McDowell said he wasn't aware the rule existed until the penalty was assessed.
Afterward, McDowell said, a rules official suggested the rule needed to be changed – and McDowell won't argue with that.
“It just hurts when a guy is not in any shape or form trying to gain an advantage and like me yesterday, I brushed that leaf and I get a two-shotter,'' he said. “I haven't gained an advantage, I haven't improved my lie, my ball is still in exactly the same scenario, I believe, has not moved. But yet I've got to add two shots to my scorecard.''
MOORE TO DO: Ryan Moore put himself in position to make a weekend run after shooting his second straight 66.
If he can make it through two more rounds, the Washington state native may finally produce the 72-hole score he has been craving and put himself in position for his first win of the season. He was a shot off the lead at 12-under, tied with Rory McIroy, Tiger Woods and Lee Westwood.
“I've had a lot of those tournaments this year where I've gotten myself up where I want to be and haven't necessarily done what I wanted to on the weekend,'' he said. “Last week, I started putting better. I hit the ball great in New York and really have been hitting it well for the last few months and just not putting up to my standards.''
That hasn't been a problem at Crooked Stick, where the greens were softened by heavy rain Wednesday.
“I'm to the point of actually feeling good over my putts and actually feeling a little bit of confidence,'' he said. “It's amazing what that can do.''
ACE STUDENT: Wisconsin's Steve Stricker had the first ace of this year's tournament, using a 6-iron on the 201-yard sixth hole.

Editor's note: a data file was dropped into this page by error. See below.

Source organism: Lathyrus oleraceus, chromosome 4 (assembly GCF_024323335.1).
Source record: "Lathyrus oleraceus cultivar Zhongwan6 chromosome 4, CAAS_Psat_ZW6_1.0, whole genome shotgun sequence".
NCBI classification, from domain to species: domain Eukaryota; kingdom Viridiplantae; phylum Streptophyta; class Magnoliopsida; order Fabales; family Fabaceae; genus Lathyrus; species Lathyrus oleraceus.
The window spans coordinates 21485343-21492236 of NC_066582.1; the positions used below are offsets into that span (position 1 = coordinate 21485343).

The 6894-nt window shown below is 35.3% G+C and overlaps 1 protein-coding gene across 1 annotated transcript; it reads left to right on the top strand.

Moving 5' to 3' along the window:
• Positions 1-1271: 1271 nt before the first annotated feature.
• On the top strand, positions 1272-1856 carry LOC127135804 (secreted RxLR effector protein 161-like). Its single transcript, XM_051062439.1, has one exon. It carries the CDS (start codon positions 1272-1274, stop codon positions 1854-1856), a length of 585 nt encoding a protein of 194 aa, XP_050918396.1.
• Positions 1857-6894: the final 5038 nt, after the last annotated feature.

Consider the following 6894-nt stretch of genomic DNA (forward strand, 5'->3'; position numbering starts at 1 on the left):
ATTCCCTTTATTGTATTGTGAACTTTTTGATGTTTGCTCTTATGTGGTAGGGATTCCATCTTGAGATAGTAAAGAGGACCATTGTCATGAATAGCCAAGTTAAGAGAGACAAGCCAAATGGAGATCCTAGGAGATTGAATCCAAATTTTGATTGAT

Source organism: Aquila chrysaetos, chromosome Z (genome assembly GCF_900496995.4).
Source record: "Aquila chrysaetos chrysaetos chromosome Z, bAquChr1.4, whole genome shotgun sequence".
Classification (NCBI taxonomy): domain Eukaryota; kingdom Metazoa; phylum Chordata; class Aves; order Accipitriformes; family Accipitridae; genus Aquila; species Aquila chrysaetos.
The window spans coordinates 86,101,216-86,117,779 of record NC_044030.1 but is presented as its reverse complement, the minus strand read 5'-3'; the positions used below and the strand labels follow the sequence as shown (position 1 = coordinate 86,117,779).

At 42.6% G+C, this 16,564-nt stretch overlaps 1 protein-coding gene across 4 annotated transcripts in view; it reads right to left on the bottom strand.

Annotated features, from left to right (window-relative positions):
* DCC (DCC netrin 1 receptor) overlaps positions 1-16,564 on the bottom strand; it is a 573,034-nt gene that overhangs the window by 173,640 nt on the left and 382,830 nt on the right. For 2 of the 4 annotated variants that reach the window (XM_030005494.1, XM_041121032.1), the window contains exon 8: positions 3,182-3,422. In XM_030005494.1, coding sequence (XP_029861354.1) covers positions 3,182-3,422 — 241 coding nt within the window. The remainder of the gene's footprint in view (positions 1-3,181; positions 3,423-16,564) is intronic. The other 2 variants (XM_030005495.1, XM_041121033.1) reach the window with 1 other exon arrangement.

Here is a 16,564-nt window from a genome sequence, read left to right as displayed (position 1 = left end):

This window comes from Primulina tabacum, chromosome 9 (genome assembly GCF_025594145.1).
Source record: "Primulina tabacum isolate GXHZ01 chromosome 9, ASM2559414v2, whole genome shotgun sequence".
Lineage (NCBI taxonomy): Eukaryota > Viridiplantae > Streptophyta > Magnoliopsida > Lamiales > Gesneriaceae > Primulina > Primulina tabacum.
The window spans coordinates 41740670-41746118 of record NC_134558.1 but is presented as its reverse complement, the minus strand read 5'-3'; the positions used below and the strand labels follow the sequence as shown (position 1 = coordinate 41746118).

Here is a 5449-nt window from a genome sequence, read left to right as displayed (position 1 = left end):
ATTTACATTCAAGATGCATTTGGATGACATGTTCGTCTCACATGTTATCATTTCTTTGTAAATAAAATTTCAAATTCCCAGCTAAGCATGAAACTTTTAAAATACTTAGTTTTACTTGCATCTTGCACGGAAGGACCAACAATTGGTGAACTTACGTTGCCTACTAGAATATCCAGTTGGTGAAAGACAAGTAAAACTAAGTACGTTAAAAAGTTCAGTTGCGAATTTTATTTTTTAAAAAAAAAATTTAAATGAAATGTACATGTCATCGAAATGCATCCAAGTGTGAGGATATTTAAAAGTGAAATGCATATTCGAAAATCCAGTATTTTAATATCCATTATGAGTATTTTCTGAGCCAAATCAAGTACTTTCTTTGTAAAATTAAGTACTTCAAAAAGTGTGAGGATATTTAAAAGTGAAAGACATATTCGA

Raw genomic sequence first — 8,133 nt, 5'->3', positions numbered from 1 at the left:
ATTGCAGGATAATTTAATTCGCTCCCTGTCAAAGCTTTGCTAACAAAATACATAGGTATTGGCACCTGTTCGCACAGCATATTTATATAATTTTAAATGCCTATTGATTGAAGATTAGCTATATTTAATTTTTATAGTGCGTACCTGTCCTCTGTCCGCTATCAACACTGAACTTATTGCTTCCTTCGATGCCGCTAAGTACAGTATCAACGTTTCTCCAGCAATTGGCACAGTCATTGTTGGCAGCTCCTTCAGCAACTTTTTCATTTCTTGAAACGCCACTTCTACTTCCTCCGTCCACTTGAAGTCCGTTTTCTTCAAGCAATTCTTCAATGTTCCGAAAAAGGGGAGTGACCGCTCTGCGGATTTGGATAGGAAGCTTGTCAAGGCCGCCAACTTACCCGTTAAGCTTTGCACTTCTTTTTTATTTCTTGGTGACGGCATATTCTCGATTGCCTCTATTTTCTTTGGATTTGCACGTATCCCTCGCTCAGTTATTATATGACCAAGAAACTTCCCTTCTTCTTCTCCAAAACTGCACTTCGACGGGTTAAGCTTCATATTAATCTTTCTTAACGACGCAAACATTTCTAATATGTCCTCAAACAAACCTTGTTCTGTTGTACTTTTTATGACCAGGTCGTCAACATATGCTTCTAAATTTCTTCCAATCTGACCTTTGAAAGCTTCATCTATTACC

The shot moved Stricker from 4 under to 6 under on a day that was terribly uneven. After shooting 68 Thursday, Stricker opened the second round by going bogey-birdie before the ace on No. 6. He gave both shots right back with a double bogey on the next hole, and finished with a 73 – leaving him 10 shots behind leader Vijay Singh.
The real winner, though, was Justin Cruz, a sophomore at Northwestern University.
BMW donated $100,000 to the Evans Scholars program for caddies. Cruz will receive the money to complete his education.
DIVOTS: Singh, who turns 50 in February, said he intends to continue competing on the PGA Tour rather than the Champions Tour next season. … Local favorite Bo Van Pelt followed Thursday's 64 with a 69 and was two shots off the lead heading into the weekend. … Saturday's tee times have been moved back because tournament officials expected severe weather in the area Friday night. The first groups will start at 11 a.m. Officials wanted the extra time for course maintenance. … There are no players in Indianapolis form the last PGA Tour event played at Crooked Stick, the 1991 PGA Championship. But there are at least two caddies back – Steve Williams, who worked with Raymond Floyd in 1991, and Tony Navarro, who caddied for Jeff Sluman in the PGA.